The search warrant was obtained from a General Sessions Judge of Shelby County on July 20, 1975. The affidavit stated: "On July 20, 1975, the affiants talked to a reliable informer, who has given the affiants *785 information in the past which they found to be true and correct. This reliable informer stated that within the past three (3) days this reliable informer has been inside the above described premises and has seen John Woods storing and selling marijuana inside these premises".

In challenging the sufficiency of the affidavit, the appellant relies on Aguilar v. Texas, 378 U.S. 108, 84 S. Ct. 1509, 12 L. Ed. 2d 723 (1964), and Spinelli v. United States, 393 U.S. 410, 89 S. Ct. 584, 21 L. Ed. 2d 637 (1969).

The information given by the informant came from his personal observations of the offense and the items to be seized. He had previously supplied accurate information to the law enforcement officers. Under the rules laid down in United States v. Harris, 403 U.S. 573, 91 S. Ct. 2075, 29 L. Ed. 2d 723 (1971); Jones v. United States, 362 U.S. 257, 80 S. Ct. 725, 4 L. Ed. 2d 697 (1960); and Dishman v. State, 3 Tenn.Cr. App. 725, 460 S.W.2d 855 (1970), this affidavit is sufficient for an independent determination, by a neutral officer, that probable cause existed.

In neither Aguilar nor Spinelli was the affidavit based upon information received from an eye-witness to the offense. The affidavit before us specifically states that the informant has given correct information in the past and that the affidavit was based upon the informer's personal observation of the offense. It is not necessary that the affidavit detail the reliable information given by the informant in the past. The affidavit is sufficient. See, Owens v. State, 217 Tenn. 544, 399 S.W.2d 507 (1966), and the cases cited therein.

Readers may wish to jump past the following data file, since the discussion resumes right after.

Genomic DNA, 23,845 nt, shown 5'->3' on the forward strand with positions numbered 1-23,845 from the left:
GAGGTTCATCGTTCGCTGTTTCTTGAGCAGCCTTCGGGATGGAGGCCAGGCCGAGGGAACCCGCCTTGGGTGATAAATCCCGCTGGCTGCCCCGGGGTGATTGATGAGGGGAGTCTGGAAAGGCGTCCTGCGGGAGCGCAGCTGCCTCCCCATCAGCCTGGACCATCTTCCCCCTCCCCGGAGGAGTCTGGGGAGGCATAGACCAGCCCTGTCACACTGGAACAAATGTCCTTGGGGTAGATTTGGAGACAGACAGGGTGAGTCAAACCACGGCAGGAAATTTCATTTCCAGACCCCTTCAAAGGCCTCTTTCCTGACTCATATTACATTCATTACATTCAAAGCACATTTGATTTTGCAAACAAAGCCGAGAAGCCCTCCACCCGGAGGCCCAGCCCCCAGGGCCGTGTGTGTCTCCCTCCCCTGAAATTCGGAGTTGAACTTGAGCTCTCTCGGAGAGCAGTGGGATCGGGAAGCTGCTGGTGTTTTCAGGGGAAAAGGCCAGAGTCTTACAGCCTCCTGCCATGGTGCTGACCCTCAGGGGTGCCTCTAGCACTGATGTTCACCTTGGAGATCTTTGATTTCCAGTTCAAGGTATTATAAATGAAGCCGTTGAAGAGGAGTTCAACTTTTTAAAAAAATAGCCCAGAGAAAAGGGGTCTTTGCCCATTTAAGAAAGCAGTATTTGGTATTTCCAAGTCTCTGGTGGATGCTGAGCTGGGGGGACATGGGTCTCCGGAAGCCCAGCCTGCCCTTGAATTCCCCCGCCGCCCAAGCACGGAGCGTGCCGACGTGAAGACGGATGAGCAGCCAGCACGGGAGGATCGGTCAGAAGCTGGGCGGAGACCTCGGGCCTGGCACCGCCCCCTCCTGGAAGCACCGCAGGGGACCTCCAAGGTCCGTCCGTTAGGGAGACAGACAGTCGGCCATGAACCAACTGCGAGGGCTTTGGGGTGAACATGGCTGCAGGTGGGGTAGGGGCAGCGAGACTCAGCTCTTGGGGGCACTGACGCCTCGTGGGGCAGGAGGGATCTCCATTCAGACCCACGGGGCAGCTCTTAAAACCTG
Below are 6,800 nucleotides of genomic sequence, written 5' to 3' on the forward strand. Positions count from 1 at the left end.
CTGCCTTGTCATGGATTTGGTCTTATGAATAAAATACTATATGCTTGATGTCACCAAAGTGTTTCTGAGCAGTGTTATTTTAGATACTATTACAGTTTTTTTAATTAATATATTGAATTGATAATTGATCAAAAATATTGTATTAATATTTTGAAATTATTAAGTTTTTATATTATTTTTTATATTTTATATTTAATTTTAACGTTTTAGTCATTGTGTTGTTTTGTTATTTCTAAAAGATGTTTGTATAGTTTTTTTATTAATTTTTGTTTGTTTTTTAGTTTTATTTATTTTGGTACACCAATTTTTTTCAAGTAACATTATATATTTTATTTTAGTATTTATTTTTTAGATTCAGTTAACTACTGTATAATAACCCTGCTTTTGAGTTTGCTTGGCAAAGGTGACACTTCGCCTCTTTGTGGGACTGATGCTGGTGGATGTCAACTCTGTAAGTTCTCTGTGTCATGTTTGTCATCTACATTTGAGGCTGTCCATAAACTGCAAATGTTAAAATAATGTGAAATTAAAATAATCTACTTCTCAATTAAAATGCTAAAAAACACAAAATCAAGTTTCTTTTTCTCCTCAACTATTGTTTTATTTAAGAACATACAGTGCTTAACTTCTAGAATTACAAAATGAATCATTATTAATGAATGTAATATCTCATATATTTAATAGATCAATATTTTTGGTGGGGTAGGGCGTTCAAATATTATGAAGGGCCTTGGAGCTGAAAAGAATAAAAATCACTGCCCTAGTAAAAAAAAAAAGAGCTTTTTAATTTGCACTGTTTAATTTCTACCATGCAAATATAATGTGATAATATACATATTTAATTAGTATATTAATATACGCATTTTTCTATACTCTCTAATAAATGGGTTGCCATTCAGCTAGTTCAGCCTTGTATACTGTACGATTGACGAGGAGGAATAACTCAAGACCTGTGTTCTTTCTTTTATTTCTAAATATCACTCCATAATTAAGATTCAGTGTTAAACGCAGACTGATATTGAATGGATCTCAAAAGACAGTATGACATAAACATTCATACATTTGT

The appellant alleged that fraud was involved in procuring the search warrant. The Trial Judge permitted the appellant to cross-examine the two officers who gave the affidavit for the search warrant, in an effort to show that the affidavit was fraudulent.

The facts stated in the affidavit upon which a search warrant is issued are not subject to contradiction at the trial for the purpose of suppressing the evidence secured by means of the search warrant, absent fraud or collusion. Solomon v. State, 203 Tenn. 583, 315 S.W.2d 99 (1958); Squires v. State, 525 S.W.2d 686 (Tenn.Cr. App. 1975); Poole v. State, 4 Tenn.Cr.App. 41, 467 S.W.2d 826 (1971). However, at the hearing outside the presence of the jury, there was no evidence indicating fraud in procuring the search warrant. Officer Case testified that she talked with the informant between July 17 and 19, 1975. She said that the informant worked for her regularly and told her that marijuana was being stored in the residence of the appellant. On July 20, 1975, she and Sgt. Sanders talked with Officer Davis of the Hernando, Mississippi Police Department, and with two persons Officer Davis had in custody on drug charges in Mississippi. These two suspects implicated the appellant's residence as a place where marijuana was stored, but Officer Case said that she did not use this information in procuring the search warrant because she could not vouch for the reliability of these two persons.